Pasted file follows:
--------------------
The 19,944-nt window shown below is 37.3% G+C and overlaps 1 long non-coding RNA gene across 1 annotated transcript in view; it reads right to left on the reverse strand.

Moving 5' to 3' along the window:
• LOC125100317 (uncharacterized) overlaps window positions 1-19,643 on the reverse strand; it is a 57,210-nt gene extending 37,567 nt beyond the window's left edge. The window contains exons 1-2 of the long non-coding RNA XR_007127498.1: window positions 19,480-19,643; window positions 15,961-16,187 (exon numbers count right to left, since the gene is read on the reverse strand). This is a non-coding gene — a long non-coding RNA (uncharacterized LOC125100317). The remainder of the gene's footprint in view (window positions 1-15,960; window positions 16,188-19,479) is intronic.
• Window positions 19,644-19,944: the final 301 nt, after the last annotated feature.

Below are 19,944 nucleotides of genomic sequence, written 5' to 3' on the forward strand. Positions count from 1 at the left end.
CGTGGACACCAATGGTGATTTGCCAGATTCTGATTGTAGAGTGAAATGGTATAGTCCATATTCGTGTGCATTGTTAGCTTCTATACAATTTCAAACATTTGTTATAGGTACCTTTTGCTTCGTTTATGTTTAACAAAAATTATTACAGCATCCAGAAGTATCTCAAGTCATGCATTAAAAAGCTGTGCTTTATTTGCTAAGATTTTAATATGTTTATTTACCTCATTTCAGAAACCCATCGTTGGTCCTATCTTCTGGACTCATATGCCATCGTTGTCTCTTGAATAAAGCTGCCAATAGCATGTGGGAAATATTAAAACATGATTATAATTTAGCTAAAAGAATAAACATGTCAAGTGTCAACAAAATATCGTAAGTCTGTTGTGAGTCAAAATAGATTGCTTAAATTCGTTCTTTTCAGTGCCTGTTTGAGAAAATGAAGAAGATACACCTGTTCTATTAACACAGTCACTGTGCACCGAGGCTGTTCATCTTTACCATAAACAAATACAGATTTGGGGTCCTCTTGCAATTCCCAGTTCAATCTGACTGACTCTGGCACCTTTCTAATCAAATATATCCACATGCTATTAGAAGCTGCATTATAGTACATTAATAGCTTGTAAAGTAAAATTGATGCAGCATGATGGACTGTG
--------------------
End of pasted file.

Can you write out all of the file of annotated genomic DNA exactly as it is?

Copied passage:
The 19,944-nt window shown below is 37.3% G+C and overlaps 1 long non-coding RNA gene across 1 annotated transcript in view; it reads right to left on the reverse strand.

Moving 5' to 3' along the window:
• LOC125100317 (uncharacterized) overlaps window positions 1-19,643 on the reverse strand; it is a 57,210-nt gene extending 37,567 nt beyond the window's left edge. The window contains exons 1-2 of the long non-coding RNA XR_007127498.1: window positions 19,480-19,643; window positions 15,961-16,187 (exon numbers count right to left, since the gene is read on the reverse strand). This is a non-coding gene — a long non-coding RNA (uncharacterized LOC125100317). The remainder of the gene's footprint in view (window positions 1-15,960; window positions 16,188-19,479) is intronic.
• Window positions 19,644-19,944: the final 301 nt, after the last annotated feature.

Below are 19,944 nucleotides of genomic sequence, written 5' to 3' on the forward strand. Positions count from 1 at the left end.
CGTGGACACCAATGGTGATTTGCCAGATTCTGATTGTAGAGTGAAATGGTATAGTCCATATTCGTGTGCATTGTTAGCTTCTATACAATTTCAAACATTTGTTATAGGTACCTTTTGCTTCGTTTATGTTTAACAAAAATTATTACAGCATCCAGAAGTATCTCAAGTCATGCATTAAAAAGCTGTGCTTTATTTGCTAAGATTTTAATATGTTTATTTACCTCATTTCAGAAACCCATCGTTGGTCCTATCTTCTGGACTCATATGCCATCGTTGTCTCTTGAATAAAGCTGCCAATAGCATGTGGGAAATATTAAAACATGATTATAATTTAGCTAAAAGAATAAACATGTCAAGTGTCAACAAAATATCGTAAGTCTGTTGTGAGTCAAAATAGATTGCTTAAATTCGTTCTTTTCAGTGCCTGTTTGAGAAAATGAAGAAGATACACCTGTTCTATTAACACAGTCACTGTGCACCGAGGCTGTTCATCTTTACCATAAACAAATACAGATTTGGGGTCCTCTTGCAATTCCCAGTTCAATCTGACTGACTCTGGCACCTTTCTAATCAAATATATCCACATGCTATTAGAAGCTGCATTATAGTACATTAATAGCTTGTAAAGTAAAATTGATGCAGCATGATGGACTGTG